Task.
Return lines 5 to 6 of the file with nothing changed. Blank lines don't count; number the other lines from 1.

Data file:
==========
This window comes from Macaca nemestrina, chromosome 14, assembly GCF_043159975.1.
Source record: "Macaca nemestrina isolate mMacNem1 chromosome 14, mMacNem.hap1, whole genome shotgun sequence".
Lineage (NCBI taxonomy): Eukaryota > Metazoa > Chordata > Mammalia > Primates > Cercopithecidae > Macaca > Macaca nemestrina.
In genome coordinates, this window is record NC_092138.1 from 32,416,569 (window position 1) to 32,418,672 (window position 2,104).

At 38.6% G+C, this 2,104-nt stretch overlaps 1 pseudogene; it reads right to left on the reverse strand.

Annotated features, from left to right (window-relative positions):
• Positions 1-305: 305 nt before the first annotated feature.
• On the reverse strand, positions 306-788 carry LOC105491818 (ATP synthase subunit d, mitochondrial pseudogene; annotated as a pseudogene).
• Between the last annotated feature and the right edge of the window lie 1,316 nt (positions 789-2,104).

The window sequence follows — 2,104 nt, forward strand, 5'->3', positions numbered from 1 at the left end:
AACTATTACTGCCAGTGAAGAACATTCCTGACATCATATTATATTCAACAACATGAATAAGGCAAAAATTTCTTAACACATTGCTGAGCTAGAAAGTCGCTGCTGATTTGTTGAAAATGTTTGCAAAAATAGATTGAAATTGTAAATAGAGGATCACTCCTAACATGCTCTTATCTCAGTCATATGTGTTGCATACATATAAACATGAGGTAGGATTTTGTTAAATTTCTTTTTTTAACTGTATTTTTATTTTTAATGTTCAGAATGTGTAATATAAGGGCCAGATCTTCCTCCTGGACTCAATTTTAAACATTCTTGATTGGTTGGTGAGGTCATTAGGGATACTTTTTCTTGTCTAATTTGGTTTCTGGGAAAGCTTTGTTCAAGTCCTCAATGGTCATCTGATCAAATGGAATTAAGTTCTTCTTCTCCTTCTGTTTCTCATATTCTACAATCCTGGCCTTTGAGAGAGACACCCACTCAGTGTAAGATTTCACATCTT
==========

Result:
At 38.6% G+C, this 2,104-nt stretch overlaps 1 pseudogene; it reads right to left on the reverse strand.

Annotated features, from left to right (window-relative positions):